Mesothelioma Patients May Benefit From Use of Painkiller That Shows Ability to Fight Cancer
Last week MesotheliomaCounsel reported on the potential cancer-fighting benefits of aspirin. Now, researchers report that another painkiller, used to treat migraines and arthritis, has “significant anti-cancer properties.” The drug, that can also boost the immune system, may offer mesothelioma patients another option for treatment.
In a Jan. 11 press release from the AntiCancer Fund, an international foundation dedicated to expanding the range of treatment options available to patients, and collaborator of the study, the organization reports that the widely available, low-cost non-steroidal anti-inflammatory drug (NSAID), diclofenac, “is a drug with huge potential to treat cancer, especially when given in the perioperative period.”
Common brand names for diclofenac include Voltaren, Voltarol, Cataflam, Cambia, Zipsor and Zorvolex.
“It’s still somewhat surprising that there is still so much we don’t understand about how many of the standard drugs we use every day, like diclofenac, work,” says study author Pan Pantziarka, PhD, member of the ReDO project and the Anticancer Fund, in the press release. “But the more we learn, the more we can see that these drugs are multi-targeted agents with interesting and useful effects on multiple pathways of interest in oncology.”
According to the researchers from Belgium and the U.S., review of medical records for cancer patients who were treated with diclofenac prior to undergoing tumor removal surgery found the drug “had a statistically significant impact on the risk of metastasis and reduced mortality.”
The authors report that diclofenac may be especially effective in preventing post-surgery metastasis. Halting the recurrence of cancer and the spread of the disease to other organs is critical for ensuring longer survival in cancer patients. According to various studies, metastasis is the cause of nearly 90 percent of cancer deaths.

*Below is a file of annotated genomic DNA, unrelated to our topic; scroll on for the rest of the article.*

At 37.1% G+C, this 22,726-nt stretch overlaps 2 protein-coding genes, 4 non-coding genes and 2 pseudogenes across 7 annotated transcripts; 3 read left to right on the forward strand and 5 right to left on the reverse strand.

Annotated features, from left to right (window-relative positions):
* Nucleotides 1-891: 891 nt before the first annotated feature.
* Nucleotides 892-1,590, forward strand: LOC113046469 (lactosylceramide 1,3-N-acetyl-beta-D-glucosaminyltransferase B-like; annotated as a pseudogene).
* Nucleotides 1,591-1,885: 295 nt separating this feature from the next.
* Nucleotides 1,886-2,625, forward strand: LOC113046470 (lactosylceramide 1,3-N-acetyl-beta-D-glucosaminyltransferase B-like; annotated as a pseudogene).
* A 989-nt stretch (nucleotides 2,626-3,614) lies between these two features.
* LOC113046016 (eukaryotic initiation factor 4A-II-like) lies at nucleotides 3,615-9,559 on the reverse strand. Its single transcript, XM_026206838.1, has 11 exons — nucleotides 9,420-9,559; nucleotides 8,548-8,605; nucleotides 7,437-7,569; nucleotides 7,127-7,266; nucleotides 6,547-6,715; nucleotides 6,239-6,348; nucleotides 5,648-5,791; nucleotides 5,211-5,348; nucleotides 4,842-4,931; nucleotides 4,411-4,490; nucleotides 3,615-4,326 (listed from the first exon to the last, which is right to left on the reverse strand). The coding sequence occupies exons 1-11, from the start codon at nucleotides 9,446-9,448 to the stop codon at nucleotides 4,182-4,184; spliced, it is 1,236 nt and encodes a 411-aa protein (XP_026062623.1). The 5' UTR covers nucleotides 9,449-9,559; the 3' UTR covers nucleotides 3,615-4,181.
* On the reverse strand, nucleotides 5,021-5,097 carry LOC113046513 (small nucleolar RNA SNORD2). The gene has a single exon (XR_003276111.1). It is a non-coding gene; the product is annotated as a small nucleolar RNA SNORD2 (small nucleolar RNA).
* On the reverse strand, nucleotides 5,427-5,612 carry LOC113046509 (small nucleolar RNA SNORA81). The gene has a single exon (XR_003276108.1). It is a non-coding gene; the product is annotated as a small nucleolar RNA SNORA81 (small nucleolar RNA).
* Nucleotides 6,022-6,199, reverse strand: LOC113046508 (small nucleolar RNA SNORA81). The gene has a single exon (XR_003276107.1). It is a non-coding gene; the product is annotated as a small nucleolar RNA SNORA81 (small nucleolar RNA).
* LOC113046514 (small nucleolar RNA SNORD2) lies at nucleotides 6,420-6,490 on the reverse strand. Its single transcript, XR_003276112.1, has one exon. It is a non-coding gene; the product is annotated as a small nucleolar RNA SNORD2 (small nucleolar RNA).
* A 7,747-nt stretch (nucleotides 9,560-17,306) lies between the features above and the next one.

Mesothelioma, an incurable, asbestos-caused cancer with few treatment options, has a high recurrence rate. Stopping tumor growth and preventing metastasis is especially critical for mesothelioma where the disease is highly aggressive. Nearly 3,000 Americans are diagnosed with the cancer each year.
Mesothelioma patients treated with immunotherapy drugs that boost the natural defense mechanism of the body have had good results. See “Merck’s Drug Keytruda Shows ‘Encouraging’ Results in Mesothelioma Clinical Trial” for information about mesothelioma patients who have used Keytruda, an immunotherapy drug from Merck.
The findings by the authors were convincing enough for them to conclude that the drug is “a strong candidate for repurposing as an oncological treatment, both in combination with existing standard of care treatments or in a cocktail with other repurposed drugs.”
The Repurposing Drugs in Oncology (ReDO) project, an international collaboration between the Anticancer Fund, Belgium, and US-based GlobalCures, finds that existing and widely-used non-cancer drugs may represent a relatively untapped source of novel therapies for cancer.
The study, Repurposing Drugs in Oncology (ReDO)—diclofenac as an anti-cancer agent, can be found in the Nov. 1, 2015 issue of ecancermedicalscience journal.